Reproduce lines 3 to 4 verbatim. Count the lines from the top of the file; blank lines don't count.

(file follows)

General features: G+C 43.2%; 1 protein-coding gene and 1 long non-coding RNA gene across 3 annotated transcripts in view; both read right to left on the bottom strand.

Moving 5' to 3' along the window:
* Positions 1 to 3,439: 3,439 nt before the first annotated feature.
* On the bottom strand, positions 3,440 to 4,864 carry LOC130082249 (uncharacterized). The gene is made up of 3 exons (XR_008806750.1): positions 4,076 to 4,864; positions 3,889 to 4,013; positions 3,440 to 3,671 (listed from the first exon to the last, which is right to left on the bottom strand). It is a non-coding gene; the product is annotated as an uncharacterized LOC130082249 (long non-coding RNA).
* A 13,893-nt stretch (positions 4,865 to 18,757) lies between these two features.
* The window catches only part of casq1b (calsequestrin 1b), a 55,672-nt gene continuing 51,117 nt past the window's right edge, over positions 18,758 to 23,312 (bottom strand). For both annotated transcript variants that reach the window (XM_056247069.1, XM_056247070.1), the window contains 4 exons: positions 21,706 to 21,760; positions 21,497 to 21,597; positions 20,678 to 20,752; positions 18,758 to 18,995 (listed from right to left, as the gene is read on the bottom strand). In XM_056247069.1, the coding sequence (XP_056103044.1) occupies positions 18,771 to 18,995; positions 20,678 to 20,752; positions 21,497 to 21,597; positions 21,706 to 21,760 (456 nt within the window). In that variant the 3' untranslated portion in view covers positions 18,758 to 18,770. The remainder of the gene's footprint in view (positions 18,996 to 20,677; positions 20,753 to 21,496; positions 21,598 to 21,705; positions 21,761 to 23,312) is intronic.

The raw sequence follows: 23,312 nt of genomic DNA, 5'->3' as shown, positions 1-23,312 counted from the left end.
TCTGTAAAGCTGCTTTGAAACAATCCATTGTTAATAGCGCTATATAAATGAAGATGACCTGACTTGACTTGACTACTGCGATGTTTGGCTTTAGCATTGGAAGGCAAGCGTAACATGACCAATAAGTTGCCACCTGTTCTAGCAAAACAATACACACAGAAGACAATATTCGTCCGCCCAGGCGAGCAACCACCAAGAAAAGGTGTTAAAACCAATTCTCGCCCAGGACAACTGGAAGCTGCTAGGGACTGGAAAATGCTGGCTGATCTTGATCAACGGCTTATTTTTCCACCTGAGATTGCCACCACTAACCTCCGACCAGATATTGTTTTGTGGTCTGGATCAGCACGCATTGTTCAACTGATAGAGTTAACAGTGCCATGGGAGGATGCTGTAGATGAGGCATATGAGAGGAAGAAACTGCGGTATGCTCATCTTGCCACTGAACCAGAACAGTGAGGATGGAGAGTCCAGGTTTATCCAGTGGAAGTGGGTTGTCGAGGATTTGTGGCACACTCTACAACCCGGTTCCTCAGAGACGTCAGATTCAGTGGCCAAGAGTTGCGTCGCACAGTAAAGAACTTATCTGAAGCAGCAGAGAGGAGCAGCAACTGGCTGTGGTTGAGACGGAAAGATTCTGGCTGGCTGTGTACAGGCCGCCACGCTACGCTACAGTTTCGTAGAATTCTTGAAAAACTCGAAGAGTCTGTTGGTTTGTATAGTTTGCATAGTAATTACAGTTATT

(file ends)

* Positions 1 to 3,439: 3,439 nt before the first annotated feature.
* On the bottom strand, positions 3,440 to 4,864 carry LOC130082249 (uncharacterized). The gene is made up of 3 exons (XR_008806750.1): positions 4,076 to 4,864; positions 3,889 to 4,013; positions 3,440 to 3,671 (listed from the first exon to the last, which is right to left on the bottom strand). It is a non-coding gene; the product is annotated as an uncharacterized LOC130082249 (long non-coding RNA).